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Everyone responsible for a child may be at risk for witnessing an anaphylaxis reaction – including parents, school staff, family, friends and doctors. Meet Dr. Herman Sharma, whose nieces prompted him to study and become an allergy specialist. Anaphylaxis – not an easy word to say, but it can be simple to control and possibly save a life if the right actions are taken promptly.
Please share a bit about your background. What prompted you to become an allergy specialist?
Dr. Sharma: I am the clinical chief of the division of Allergy and Immunology at Children’s National Health System in Washington DC. I became interested in allergy because of my own experience with my nieces who have food allergies. As a result of that, I am thrilled to be talking with you today about a new initiative we have to shine a spotlight on anaphylaxis – a potentially life-threatening allergic reaction.
What causes the more severe allergic reactions, and what signs indicate anaphylaxis?
Dr. Sharma: The most common triggers of anaphylaxis are food allergies, but other triggers can include insect stings and medications. The symptoms to look out for might include hives, problems breathing, tightness of the throat, nausea, and vomiting. If those symptoms are experienced, it’s important to immediately treat the child with an epinephrine auto-injector and then seek medical care.
Where do we get the epinephrine auto-injector?
Dr. Sharma: Anyone who believes that they or their child have symptoms that indicate a potentially life-threatening allergy should talk with their doctor and do testing if necessary to make the formal diagnosis. Then they would be prescribed epinephrine auto-injectors. It’s critical that anyone at risk have access to two epinephrine auto-injectors at all times, and that they know when and how to use them.
What is the purpose of having two injectors?
Dr. Sharma: The reason that the National Institute of Health’s food allergy guidelines recommend two is because up to 20% of reactions might actually require a second dose of epinephrine, and so it is advised that anyone at risk has 2 injectors available at all times.
Who is most at risk for severe allergic reactions?
Dr. Sharma: Anyone diagnosed with a potentially life-threatening allergy is at risk for anaphylaxis. If someone has had anaphylaxis in the past, that puts them at an even higher risk for having it again. But these reactions are unpredictable, so even if there’s been only mild symptoms in the past that doesn’t mean that future reactions might not be severe or potentially life-threatening.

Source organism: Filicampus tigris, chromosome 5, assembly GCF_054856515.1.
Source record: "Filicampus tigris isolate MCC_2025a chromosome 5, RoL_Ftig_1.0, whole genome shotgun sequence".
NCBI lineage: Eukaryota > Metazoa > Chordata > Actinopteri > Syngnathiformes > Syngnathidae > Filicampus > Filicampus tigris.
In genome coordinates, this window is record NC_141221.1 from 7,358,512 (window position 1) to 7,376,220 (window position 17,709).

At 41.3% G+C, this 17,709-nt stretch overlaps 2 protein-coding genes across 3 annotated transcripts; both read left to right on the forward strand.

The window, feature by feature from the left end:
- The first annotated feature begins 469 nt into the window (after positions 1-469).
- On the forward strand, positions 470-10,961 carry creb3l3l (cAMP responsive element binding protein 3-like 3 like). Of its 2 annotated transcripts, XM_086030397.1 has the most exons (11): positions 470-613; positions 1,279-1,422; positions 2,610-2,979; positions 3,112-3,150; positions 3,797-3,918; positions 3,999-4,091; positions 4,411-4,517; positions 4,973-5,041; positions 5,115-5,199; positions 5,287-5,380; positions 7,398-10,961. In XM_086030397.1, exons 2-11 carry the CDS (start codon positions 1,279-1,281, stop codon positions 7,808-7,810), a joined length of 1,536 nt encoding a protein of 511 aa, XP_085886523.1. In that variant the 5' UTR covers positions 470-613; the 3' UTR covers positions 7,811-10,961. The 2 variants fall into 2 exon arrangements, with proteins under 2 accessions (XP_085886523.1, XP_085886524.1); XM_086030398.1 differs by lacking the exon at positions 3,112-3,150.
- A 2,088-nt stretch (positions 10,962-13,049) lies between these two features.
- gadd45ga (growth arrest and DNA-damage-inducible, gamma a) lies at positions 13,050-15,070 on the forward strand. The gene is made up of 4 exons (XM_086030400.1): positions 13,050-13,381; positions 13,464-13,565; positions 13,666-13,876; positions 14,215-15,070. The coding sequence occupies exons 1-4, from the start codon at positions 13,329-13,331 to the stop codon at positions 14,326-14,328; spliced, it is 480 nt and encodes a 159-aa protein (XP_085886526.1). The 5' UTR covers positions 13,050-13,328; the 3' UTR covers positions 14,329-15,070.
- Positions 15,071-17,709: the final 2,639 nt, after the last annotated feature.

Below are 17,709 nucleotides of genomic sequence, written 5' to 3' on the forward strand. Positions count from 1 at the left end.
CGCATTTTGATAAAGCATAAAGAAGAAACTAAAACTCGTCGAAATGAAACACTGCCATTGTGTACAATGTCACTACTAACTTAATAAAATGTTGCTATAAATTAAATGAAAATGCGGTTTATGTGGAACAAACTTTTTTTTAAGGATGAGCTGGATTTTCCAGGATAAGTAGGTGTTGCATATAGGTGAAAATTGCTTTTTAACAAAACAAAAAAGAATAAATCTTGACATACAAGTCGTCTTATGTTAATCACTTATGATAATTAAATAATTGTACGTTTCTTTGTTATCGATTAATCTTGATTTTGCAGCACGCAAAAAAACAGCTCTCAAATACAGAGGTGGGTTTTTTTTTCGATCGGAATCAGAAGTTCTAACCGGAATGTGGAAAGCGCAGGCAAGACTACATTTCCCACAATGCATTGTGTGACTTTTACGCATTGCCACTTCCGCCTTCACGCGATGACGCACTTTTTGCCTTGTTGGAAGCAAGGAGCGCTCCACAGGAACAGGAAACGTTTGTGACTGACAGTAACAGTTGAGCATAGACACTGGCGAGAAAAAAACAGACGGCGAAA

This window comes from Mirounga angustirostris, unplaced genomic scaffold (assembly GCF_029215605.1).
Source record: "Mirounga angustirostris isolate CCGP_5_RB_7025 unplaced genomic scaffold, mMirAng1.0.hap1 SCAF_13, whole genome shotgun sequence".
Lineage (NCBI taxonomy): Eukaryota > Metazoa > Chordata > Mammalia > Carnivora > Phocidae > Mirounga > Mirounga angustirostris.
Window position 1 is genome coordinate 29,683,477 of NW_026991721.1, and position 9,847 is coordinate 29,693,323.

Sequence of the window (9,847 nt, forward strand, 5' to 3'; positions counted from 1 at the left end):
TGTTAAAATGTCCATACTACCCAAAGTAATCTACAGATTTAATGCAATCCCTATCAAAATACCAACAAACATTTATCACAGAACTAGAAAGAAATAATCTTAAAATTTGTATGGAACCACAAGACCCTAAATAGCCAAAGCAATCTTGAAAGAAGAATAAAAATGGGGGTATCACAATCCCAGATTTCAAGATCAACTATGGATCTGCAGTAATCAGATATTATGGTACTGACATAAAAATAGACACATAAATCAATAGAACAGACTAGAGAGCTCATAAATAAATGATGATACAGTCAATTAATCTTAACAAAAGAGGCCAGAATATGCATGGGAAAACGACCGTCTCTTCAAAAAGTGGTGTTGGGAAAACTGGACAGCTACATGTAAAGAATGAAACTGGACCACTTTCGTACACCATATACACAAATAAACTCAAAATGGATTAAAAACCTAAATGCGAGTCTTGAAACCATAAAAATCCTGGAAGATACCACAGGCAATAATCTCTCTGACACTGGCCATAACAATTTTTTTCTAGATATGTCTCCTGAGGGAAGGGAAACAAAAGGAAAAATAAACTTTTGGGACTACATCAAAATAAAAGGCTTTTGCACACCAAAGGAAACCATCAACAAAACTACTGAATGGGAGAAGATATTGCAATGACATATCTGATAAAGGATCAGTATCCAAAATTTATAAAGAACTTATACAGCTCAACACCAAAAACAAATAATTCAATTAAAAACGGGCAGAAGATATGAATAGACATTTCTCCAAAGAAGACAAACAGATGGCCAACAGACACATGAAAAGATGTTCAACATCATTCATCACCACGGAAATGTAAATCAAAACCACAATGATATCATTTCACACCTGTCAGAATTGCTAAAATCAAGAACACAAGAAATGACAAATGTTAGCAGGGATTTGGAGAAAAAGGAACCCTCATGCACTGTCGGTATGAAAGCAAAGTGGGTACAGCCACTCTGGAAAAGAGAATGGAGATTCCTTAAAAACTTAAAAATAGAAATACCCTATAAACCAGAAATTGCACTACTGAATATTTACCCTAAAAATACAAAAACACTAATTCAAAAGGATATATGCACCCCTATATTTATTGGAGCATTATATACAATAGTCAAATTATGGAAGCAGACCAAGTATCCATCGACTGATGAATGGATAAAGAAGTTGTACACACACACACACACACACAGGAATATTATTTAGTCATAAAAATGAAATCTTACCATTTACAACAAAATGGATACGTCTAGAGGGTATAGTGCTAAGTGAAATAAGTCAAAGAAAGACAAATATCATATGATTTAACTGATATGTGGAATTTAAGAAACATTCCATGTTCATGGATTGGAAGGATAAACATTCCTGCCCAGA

You mentioned earlier that foods can cause allergic reactions. Which food groups tend to be the main culprits?
Dr. Sharma: There are a certain group of foods that account for over 90% of food allergies and those include peanuts, tree nuts, milk, eggs, soy, wheat, fish and shellfish. Those are the most common food allergies that we encounter in children in the US.
What is the best way for parents to educate caretakers about their children’s allergies?
Dr. Sharma: What’s really important, and I do this with all of my patients, is to work with your child’s doctor to develop an Anaphylaxis Action Plan. This plan will review the allergic triggers that the child needs to avoid; it will also list the signs and symptoms to be on the lookout for, and then it will remind them to at all times have access to two epinephrine auto-injectors and know when to use them. And then finally, they need to seek immediate medical care after use of the epinephrine. So it’s critical to develop this Anaphylaxis Action Plan with your child’s doctor.
Are there any preventive measures to avoid the reaction all together?
Dr. Sharma: Absolute avoidance of the allergic triggers is the critical first step, but accidental exposures do occur and that’s why it’s really important that children at risk’s caregivers always be ready to respond in case anaphylaxis should occur.
Please share more about the campaign, the initiative:
Dr. Sharma: I’m really excited to be partnering with Mylan on this Anaphylaxis For Reel(TM) Initiative. The campaign is encouraging young filmmakers across the country to share their own personal stories about managing life-threatening allergies on a daily basis. Sarah Jessica Parker (her son has food allergies to peanuts and hazelnuts) is partnering on this initiative that encourages young people to shine a spotlight on what it’s like to live and to manage potentially life-threatening allergies.
For more information about the campaign, folks can visit anaphylaxis101.com; there they can read Sarah Jessica’s personal story about her son’s allergies and also submit their film. Up to 5 films are going to be selected to premiere in New York City with Sarah Jessica in the fall, and they will also be featured on the website anaphylaxis101.com.
We appreciate this insight, knowledge, and life saving medical advice on knowing how to protect our loved ones during a severe allergic reaction – anaphylaxis.
If you have allergies, check out the 3 Ways To Enjoy Holiday Parties (or any party), even if you have food sensitivities.